Kissing for gay equality in Pretoria (Pic: Mambaonline.com)
Gay and lesbian South Africans staged kiss-in protests in Cape Town and Pretoria against Russia’s anti-gay legislation on Friday.
In Pretoria, a small group of around 20 people turned out at the Russian embassy in Menlo Park.
The gathering included representatives of Johannesburg Pride, Pink Loerie Mardi Gras and Mr.Gay World.
Holding up signs that proclaimed “no hate” a number of same-sex couples – including former Mr. Gay South Africa Jason Rogers and his boyfriend – kissed each other in front of the building, surprising astonished security guards and SAPS officials.
Their actions were meant to highlight the reality that if they had kissed in Russia they would have faced being arrested, fined and thrown out of the country under the new gay propaganda law.
Earlier, Coenie W. Kukkuk from Mr. Gay World and Kaye Ally from Johannesburg Pride spoke to Russian officials who came out to meet the protest group.
Kukkuk said he was not in favour of a boycott of the Sochi Olympics in 2014 as innocent athletes from nations who do respect human rights would be affected, some of whom have worked for most of their adult lives for their Olympic moment.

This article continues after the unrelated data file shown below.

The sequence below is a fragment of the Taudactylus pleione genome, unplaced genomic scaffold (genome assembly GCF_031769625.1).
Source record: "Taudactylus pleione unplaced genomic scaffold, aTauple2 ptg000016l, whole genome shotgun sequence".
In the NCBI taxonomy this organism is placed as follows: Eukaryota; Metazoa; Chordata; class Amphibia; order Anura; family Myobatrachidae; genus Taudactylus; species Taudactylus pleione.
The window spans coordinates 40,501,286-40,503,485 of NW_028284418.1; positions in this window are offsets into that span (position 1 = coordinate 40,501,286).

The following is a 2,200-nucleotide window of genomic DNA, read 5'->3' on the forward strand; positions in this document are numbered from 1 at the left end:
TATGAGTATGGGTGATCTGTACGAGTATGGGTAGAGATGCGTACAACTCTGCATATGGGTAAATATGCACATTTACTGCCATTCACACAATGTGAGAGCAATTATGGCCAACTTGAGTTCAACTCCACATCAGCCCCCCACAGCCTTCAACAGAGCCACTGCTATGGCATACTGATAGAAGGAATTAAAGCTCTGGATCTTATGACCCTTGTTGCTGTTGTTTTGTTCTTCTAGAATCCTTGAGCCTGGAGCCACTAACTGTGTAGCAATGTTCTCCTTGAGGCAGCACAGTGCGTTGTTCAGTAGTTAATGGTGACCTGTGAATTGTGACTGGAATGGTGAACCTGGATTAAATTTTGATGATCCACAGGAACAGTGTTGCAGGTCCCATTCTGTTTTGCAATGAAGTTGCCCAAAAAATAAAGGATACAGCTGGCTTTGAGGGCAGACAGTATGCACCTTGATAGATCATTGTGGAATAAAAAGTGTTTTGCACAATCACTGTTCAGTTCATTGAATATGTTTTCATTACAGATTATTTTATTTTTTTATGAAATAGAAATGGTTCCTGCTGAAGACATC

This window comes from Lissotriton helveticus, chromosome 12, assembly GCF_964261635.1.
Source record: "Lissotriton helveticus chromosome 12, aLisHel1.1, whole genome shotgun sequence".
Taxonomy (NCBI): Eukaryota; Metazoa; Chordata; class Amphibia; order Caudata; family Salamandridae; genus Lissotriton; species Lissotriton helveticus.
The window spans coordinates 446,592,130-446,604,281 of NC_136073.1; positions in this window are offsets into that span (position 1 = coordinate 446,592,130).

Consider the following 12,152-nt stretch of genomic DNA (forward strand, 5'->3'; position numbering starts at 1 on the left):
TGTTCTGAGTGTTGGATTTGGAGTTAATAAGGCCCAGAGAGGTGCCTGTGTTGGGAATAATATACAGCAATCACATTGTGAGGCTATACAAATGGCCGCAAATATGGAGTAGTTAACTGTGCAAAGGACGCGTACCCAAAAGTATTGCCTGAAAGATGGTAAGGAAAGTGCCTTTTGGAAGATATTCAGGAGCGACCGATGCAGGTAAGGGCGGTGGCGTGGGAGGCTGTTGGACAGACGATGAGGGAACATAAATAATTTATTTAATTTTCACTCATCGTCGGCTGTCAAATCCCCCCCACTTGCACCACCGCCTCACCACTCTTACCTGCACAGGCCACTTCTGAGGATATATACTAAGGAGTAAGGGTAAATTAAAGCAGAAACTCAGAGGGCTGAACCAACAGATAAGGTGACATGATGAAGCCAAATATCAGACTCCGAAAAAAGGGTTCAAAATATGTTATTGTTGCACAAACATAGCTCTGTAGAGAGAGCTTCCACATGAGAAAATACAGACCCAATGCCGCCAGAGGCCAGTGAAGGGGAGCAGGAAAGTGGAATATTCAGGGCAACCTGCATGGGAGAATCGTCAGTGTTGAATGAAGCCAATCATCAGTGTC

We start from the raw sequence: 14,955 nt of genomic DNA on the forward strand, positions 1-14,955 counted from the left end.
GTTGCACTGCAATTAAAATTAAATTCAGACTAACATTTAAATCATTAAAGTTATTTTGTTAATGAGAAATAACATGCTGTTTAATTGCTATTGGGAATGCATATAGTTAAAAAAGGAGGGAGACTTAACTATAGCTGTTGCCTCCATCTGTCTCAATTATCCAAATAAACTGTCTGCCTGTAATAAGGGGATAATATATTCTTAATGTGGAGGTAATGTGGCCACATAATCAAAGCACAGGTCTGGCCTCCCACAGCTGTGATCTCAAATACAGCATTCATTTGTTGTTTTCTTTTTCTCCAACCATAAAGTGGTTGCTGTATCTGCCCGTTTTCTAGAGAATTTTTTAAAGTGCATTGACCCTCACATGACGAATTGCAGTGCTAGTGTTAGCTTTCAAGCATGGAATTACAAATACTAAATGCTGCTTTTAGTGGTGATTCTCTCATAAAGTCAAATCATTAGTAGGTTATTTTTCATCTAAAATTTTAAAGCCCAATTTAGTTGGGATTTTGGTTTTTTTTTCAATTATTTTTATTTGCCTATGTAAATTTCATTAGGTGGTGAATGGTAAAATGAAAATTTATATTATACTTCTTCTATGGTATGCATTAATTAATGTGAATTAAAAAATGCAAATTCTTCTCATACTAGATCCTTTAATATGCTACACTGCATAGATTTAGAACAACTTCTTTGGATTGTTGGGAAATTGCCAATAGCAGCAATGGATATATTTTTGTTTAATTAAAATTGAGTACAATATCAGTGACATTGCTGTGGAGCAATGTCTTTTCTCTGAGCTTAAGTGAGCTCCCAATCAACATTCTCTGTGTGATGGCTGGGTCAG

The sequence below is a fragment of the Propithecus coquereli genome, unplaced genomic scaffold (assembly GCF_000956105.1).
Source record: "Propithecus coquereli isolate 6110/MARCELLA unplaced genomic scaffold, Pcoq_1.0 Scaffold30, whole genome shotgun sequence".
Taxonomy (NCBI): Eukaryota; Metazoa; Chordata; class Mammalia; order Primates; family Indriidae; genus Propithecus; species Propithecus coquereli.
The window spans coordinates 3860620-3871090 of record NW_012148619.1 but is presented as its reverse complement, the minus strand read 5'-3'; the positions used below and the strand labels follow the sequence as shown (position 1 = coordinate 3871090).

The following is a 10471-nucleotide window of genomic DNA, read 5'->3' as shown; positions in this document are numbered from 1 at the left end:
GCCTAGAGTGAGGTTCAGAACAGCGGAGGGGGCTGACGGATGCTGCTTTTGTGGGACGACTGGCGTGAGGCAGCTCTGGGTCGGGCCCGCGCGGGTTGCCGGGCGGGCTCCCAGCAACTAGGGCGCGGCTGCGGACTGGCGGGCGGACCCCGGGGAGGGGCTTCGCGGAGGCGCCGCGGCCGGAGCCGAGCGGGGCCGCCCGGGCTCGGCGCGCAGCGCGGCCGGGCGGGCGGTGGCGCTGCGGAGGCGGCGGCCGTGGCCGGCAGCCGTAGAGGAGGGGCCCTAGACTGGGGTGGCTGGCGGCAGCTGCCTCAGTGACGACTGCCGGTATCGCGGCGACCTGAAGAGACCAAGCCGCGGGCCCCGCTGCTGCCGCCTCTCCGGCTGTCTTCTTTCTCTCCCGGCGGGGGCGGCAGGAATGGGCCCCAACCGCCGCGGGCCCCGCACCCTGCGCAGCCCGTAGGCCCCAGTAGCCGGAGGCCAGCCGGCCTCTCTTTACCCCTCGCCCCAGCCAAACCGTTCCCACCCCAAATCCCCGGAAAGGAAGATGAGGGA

However, he called for targeted sanctions against the Russian legislators responsible for the anti-gay law.
Ally said to the officials: “In South Africa we respect diversity and equality in our constitution and homophobia is not welcome here.”
Protesters in Cape Town (Pic: Simon D / PINK Papparazzi)
The officials agreed to convey the message to the Russian ambassador and asked for a memorandum to be sent by e-mail. A memorandum prepared earlier by Ally was lost when she was attacked and robbed at her home on Thursday.
Ally expressed her dismay at the poor turnout for the protest, asking, in part humorously, “Surely there are more gay people in Pretoria?”
In Cape Town, a small group of LGBT protesters held a similar kiss-in organised by Cape Town Pride outside of the Russian consulate on Riebeek Street in the city centre.
Unlike in Pretoria, the protesters called for a boycott of the Sochi Olympic Games and held up placards with the words “Sochi: hate on ice” and “Sochi: winter of hate” and manipulated images of Russian President Vladimir Putin wearing makeup.
Russia’s gay propaganda law effectively bars any public display of, or support for, homosexuality in public, on television, in print or on the internet.